Keep that camera still!
Okay, you don’t have to, but it’s often a case of once you know all the rules, then you can break them. To start with, the more successful animations involve moving the subjects of the film only. If you move the iPad and the subjects it’s likely to make the viewer motion sick! Encourage students to find a position where their iPad is secure and does not need to be moved for the duration of the scene. A stand-up case or a tripod can be very handy, but I find that students will find anything laying around useful to prop up their iPads if they need to!
Use a remote app
Sounds tricky, but it isn’t. You can download a remote for iMotion HD that allows you to click the photo capture by using your mobile phone. This means that you don’t have to have the iPad in a convenient position and you won’t shake the shot by touching it either. Check it out when you feel comfortable with the process.
Film one scene at a time
Using a variety of shot types and stitching them together is the way to go for longer movies. You can easily do this and create engaging films by dropping the individual scenes into iMovie, so avoid making massive clips. It’s also a lot less time and hassle if something goes wrong, which it does at times!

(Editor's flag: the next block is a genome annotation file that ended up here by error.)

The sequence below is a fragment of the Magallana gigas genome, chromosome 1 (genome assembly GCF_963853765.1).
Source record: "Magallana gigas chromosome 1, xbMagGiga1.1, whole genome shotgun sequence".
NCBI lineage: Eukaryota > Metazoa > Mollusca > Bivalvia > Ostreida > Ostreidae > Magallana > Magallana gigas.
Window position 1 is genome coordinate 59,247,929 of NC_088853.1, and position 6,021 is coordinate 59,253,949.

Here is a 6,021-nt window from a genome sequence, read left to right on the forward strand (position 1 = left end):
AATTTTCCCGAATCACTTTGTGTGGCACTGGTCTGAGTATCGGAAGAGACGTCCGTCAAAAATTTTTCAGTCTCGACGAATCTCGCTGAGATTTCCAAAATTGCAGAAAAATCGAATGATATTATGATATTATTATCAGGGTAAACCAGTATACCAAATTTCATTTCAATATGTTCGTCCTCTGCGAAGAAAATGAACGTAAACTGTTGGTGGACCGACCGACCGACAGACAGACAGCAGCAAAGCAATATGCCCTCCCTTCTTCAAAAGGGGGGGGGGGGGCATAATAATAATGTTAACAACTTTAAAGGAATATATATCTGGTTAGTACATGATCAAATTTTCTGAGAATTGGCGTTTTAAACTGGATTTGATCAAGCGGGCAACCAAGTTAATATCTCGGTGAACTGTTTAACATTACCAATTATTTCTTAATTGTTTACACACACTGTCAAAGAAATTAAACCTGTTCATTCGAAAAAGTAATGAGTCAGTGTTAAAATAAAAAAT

The best ever hint…
Yep, this is a goodie. If students are struggling to take shots without their hand in the picture (some do!), get them to use the same hand to move the subject and push the button. Simple, but so darn effective! You can even get them to put the free hand into their pocket and out of the way, which works well with very young children.
A note about mess and materials
Claymation does not need to be messy. If you don’t have a space where you can use clay and art-materials, play dough has very little residue and is almost mess-free. It is easily wiped off with a cloth (tracking a few bits through the carpet is the biggest risk, so think about the flooring). You can produce claymation with one ball of clay, but remember that you may also want to mix media, draw scenery or create elaborate sets using toys, etc.
This little ‘cheat sheet’ was created using student-generated prompts for their first stop-motion movies.
It’s amazing what you can do with clay and a little imagination…
Last Word…try ‘Lego Movie’
If you are after an exciting app that is suited to more narrative film-making this could be for you.
This ‘themed’ app can be used for any kind of stop-motion, including claymation. While iMotion HD is clean and simple, this app gives students access to some exciting features such as the ability to add sound effects and music in-app. It’s still easy to use, but there are some great tools that advance skills and improve products, such as access onion-skinning and frame adjustments…and the presentation is really engaging.
If you liked this post, you might also want to see some amazing stop-motion movies in this inspirational collection, or check out this post on green screen magic.
I want to try this and I really appreciate all of your insights!